Q. What kinds of food would you crave?
Parmesan cheese. Ice cream (not mixed together). And bread. Maybe I’d miss bread most keenly, because it is my staple food. Bread and cheese is my favorite everyday meal–with salad maybe, but I expect there’ll be some kind of edible greens. I don’t know how big this island is. If it’s big enough, and we’re there for long enough, we could figure out by trial and error which roots to dry or grass seeds to harvest, and beat them into flour. I bet we could manage something of that kind, but I wonder what we’d do for yeast. Maybe we could make a sourdough, with slightly turned coconut milk? Or goats’ milk. Are there goats?

Q. We’ll see what we can do about getting you some goats. In the meantime, tell us about your writing process. How do you begin?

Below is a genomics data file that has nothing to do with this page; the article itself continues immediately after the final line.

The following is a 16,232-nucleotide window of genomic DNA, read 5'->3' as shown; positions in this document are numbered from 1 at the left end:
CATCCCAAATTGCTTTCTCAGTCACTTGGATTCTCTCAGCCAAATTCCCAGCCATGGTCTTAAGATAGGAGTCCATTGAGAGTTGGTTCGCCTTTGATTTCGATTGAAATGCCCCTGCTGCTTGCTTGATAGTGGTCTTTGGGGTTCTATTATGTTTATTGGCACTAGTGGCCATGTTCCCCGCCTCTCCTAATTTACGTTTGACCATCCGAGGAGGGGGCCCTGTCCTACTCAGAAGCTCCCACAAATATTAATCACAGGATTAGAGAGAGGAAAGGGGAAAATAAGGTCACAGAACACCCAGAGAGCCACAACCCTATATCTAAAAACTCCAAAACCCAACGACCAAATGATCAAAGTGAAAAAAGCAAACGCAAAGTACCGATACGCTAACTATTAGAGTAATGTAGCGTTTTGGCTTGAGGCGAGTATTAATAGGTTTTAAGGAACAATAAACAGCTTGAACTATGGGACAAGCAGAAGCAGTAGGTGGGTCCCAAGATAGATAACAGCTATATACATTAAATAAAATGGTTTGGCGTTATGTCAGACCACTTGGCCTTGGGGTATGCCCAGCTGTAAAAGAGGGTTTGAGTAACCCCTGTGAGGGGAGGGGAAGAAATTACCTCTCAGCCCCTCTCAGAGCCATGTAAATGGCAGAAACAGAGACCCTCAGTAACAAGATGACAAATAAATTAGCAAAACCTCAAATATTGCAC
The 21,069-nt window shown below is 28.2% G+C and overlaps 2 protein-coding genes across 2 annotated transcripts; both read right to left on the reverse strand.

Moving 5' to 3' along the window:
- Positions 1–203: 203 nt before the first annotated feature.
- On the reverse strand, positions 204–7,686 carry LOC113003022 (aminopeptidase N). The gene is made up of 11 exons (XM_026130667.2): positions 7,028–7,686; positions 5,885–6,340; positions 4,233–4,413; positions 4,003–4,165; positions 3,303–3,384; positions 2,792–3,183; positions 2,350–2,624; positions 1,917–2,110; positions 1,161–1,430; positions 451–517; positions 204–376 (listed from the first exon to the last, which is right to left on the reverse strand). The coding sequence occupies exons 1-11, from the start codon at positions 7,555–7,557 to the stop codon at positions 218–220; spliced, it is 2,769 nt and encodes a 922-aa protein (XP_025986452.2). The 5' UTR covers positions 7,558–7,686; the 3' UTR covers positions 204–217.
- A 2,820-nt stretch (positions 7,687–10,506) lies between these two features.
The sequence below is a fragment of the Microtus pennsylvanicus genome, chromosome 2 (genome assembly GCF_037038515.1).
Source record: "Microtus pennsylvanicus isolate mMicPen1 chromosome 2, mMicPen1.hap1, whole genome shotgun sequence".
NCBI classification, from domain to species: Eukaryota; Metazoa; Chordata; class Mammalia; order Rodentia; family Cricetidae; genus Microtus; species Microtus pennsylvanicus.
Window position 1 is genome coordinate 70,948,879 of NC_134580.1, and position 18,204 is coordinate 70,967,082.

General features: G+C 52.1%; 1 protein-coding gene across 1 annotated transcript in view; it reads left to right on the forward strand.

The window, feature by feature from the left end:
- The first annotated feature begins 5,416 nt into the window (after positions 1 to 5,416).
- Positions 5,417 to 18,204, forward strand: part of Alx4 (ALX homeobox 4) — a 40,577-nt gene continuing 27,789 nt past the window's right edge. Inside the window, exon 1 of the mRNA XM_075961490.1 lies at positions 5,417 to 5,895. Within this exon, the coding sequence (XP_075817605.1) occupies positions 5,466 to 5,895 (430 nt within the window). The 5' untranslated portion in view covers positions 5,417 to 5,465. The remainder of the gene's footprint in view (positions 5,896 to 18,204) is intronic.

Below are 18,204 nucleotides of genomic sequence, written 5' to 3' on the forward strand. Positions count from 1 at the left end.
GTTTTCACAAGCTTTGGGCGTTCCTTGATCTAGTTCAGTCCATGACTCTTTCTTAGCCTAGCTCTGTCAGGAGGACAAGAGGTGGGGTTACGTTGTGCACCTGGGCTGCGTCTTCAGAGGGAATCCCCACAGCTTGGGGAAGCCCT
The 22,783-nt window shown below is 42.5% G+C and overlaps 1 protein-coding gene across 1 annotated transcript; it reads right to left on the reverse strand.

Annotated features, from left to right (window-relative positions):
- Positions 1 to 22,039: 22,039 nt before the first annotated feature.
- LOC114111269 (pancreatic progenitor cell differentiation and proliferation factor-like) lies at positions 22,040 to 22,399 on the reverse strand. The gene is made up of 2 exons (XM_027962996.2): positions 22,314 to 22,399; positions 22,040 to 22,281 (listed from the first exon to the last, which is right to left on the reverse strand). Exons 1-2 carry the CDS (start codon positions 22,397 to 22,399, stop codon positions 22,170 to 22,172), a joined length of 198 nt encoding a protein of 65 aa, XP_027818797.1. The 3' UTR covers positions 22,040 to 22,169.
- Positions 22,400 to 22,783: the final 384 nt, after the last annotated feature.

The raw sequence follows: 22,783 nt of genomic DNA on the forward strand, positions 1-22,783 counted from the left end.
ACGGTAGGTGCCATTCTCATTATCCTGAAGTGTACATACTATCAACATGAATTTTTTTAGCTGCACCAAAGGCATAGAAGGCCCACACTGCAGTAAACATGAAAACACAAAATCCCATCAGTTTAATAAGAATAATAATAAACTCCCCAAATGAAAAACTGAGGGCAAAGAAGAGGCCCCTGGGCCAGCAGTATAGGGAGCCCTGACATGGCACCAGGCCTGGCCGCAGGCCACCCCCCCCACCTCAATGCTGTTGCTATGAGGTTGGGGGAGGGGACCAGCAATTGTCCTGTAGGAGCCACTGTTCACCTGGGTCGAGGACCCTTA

I start with an idea rather than an outline: a situation, a proposal, what they call in science fiction the “What if?” In the case of Dr. Franklin, I think the idea came because I’d seen teenage children’s fiction about magical transformations into animal forms, usually involving some kind of superpowers, and I’d been reading about the wilder possibilities of genetic engineering for other reasons. I thought, “What if you were to treat that theme realistically? What if you were to describe the process?” From there I went on to wonder why someone would be doing this, and because I’m interested in the future of space exploration, it dawned on me that this would be a reason. And maybe someone, sometime, is going to have to be the first to take that incredibly dangerous big step.